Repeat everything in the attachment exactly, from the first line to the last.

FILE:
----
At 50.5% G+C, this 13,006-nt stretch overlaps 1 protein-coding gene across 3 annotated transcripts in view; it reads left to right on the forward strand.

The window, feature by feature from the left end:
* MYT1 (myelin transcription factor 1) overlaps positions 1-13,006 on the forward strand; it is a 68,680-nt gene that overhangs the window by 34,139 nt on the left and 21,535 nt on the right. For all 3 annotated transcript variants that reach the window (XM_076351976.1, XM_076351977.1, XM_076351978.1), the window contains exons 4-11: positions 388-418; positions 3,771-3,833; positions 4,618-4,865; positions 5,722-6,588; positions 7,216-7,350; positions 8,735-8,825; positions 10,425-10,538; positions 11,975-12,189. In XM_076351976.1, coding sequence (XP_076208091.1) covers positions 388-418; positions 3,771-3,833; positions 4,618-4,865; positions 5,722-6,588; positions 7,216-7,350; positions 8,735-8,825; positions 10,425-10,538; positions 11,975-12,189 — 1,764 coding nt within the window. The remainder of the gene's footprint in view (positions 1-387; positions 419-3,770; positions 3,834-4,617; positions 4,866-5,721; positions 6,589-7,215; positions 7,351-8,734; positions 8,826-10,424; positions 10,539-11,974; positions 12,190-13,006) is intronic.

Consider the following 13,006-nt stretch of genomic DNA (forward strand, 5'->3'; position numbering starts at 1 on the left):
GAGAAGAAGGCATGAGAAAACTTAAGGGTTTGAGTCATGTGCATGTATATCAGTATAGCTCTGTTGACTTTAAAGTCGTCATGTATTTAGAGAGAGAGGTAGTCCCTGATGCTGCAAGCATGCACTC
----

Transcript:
At 50.5% G+C, this 13,006-nt stretch overlaps 1 protein-coding gene across 3 annotated transcripts in view; it reads left to right on the forward strand.

The window, feature by feature from the left end:
* MYT1 (myelin transcription factor 1) overlaps positions 1-13,006 on the forward strand; it is a 68,680-nt gene that overhangs the window by 34,139 nt on the left and 21,535 nt on the right. For all 3 annotated transcript variants that reach the window (XM_076351976.1, XM_076351977.1, XM_076351978.1), the window contains exons 4-11: positions 388-418; positions 3,771-3,833; positions 4,618-4,865; positions 5,722-6,588; positions 7,216-7,350; positions 8,735-8,825; positions 10,425-10,538; positions 11,975-12,189. In XM_076351976.1, coding sequence (XP_076208091.1) covers positions 388-418; positions 3,771-3,833; positions 4,618-4,865; positions 5,722-6,588; positions 7,216-7,350; positions 8,735-8,825; positions 10,425-10,538; positions 11,975-12,189 — 1,764 coding nt within the window. The remainder of the gene's footprint in view (positions 1-387; positions 419-3,770; positions 3,834-4,617; positions 4,866-5,721; positions 6,589-7,215; positions 7,351-8,734; positions 8,826-10,424; positions 10,539-11,974; positions 12,190-13,006) is intronic.

Consider the following 13,006-nt stretch of genomic DNA (forward strand, 5'->3'; position numbering starts at 1 on the left):
GAGAAGAAGGCATGAGAAAACTTAAGGGTTTGAGTCATGTGCATGTATATCAGTATAGCTCTGTTGACTTTAAAGTCGTCATGTATTTAGAGAGAGAGGTAGTCCCTGATGCTGCAAGCATGCACTC